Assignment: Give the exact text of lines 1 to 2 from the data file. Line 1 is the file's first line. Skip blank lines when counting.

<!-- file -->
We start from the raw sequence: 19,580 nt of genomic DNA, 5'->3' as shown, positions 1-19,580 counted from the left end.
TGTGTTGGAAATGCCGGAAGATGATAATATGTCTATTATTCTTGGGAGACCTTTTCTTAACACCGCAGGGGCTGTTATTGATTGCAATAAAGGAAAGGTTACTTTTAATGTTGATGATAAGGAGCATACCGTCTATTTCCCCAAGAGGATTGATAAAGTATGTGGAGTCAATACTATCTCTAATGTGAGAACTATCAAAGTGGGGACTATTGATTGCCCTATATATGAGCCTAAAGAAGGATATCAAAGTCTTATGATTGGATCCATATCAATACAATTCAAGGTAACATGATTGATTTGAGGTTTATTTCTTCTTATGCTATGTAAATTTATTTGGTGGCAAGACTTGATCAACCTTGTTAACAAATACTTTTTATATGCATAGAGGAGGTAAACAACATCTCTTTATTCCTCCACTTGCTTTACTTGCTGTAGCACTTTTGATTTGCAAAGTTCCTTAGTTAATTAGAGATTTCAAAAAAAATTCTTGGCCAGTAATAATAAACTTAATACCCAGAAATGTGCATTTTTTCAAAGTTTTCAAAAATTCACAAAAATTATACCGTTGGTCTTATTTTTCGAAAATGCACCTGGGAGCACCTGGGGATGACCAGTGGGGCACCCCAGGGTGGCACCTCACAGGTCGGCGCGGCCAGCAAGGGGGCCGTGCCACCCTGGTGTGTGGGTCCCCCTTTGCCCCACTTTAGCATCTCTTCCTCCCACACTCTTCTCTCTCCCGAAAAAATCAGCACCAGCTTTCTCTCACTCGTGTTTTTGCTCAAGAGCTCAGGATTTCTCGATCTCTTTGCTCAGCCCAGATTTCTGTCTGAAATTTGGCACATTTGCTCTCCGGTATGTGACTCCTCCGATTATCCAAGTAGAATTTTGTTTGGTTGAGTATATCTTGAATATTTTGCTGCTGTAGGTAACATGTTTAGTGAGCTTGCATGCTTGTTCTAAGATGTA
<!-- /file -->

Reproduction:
We start from the raw sequence: 19,580 nt of genomic DNA, 5'->3' as shown, positions 1-19,580 counted from the left end.
TGTGTTGGAAATGCCGGAAGATGATAATATGTCTATTATTCTTGGGAGACCTTTTCTTAACACCGCAGGGGCTGTTATTGATTGCAATAAAGGAAAGGTTACTTTTAATGTTGATGATAAGGAGCATACCGTCTATTTCCCCAAGAGGATTGATAAAGTATGTGGAGTCAATACTATCTCTAATGTGAGAACTATCAAAGTGGGGACTATTGATTGCCCTATATATGAGCCTAAAGAAGGATATCAAAGTCTTATGATTGGATCCATATCAATACAATTCAAGGTAACATGATTGATTTGAGGTTTATTTCTTCTTATGCTATGTAAATTTATTTGGTGGCAAGACTTGATCAACCTTGTTAACAAATACTTTTTATATGCATAGAGGAGGTAAACAACATCTCTTTATTCCTCCACTTGCTTTACTTGCTGTAGCACTTTTGATTTGCAAAGTTCCTTAGTTAATTAGAGATTTCAAAAAAAATTCTTGGCCAGTAATAATAAACTTAATACCCAGAAATGTGCATTTTTTCAAAGTTTTCAAAAATTCACAAAAATTATACCGTTGGTCTTATTTTTCGAAAATGCACCTGGGAGCACCTGGGGATGACCAGTGGGGCACCCCAGGGTGGCACCTCACAGGTCGGCGCGGCCAGCAAGGGGGCCGTGCCACCCTGGTGTGTGGGTCCCCCTTTGCCCCACTTTAGCATCTCTTCCTCCCACACTCTTCTCTCTCCCGAAAAAATCAGCACCAGCTTTCTCTCACTCGTGTTTTTGCTCAAGAGCTCAGGATTTCTCGATCTCTTTGCTCAGCCCAGATTTCTGTCTGAAATTTGGCACATTTGCTCTCCGGTATGTGACTCCTCCGATTATCCAAGTAGAATTTTGTTTGGTTGAGTATATCTTGAATATTTTGCTGCTGTAGGTAACATGTTTAGTGAGCTTGCATGCTTGTTCTAAGATGTA